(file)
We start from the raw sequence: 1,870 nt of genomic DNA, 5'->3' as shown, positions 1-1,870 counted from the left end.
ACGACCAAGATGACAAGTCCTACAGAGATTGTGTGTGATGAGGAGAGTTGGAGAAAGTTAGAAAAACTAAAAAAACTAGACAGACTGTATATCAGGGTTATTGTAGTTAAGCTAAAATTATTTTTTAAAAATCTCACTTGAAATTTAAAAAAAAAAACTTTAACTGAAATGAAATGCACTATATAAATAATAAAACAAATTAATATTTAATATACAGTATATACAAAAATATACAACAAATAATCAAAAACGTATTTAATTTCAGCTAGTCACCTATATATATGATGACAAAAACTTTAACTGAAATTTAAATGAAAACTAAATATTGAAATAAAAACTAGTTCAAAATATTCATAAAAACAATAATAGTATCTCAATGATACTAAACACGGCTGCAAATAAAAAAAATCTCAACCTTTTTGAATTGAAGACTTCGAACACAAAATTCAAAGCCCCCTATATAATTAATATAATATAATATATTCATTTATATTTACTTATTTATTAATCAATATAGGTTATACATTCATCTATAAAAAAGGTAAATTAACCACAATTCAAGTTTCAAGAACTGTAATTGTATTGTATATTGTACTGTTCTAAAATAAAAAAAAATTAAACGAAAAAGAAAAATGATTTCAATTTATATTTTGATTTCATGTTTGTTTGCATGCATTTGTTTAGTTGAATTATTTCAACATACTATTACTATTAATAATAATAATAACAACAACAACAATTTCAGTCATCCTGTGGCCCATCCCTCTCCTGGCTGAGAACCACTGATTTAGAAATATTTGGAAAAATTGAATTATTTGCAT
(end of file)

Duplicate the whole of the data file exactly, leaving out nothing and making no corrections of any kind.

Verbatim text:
We start from the raw sequence: 1,870 nt of genomic DNA, 5'->3' as shown, positions 1-1,870 counted from the left end.
ACGACCAAGATGACAAGTCCTACAGAGATTGTGTGTGATGAGGAGAGTTGGAGAAAGTTAGAAAAACTAAAAAAACTAGACAGACTGTATATCAGGGTTATTGTAGTTAAGCTAAAATTATTTTTTAAAAATCTCACTTGAAATTTAAAAAAAAAAACTTTAACTGAAATGAAATGCACTATATAAATAATAAAACAAATTAATATTTAATATACAGTATATACAAAAATATACAACAAATAATCAAAAACGTATTTAATTTCAGCTAGTCACCTATATATATGATGACAAAAACTTTAACTGAAATTTAAATGAAAACTAAATATTGAAATAAAAACTAGTTCAAAATATTCATAAAAACAATAATAGTATCTCAATGATACTAAACACGGCTGCAAATAAAAAAAATCTCAACCTTTTTGAATTGAAGACTTCGAACACAAAATTCAAAGCCCCCTATATAATTAATATAATATAATATATTCATTTATATTTACTTATTTATTAATCAATATAGGTTATACATTCATCTATAAAAAAGGTAAATTAACCACAATTCAAGTTTCAAGAACTGTAATTGTATTGTATATTGTACTGTTCTAAAATAAAAAAAAATTAAACGAAAAAGAAAAATGATTTCAATTTATATTTTGATTTCATGTTTGTTTGCATGCATTTGTTTAGTTGAATTATTTCAACATACTATTACTATTAATAATAATAATAACAACAACAACAATTTCAGTCATCCTGTGGCCCATCCCTCTCCTGGCTGAGAACCACTGATTTAGAAATATTTGGAAAAATTGAATTATTTGCAT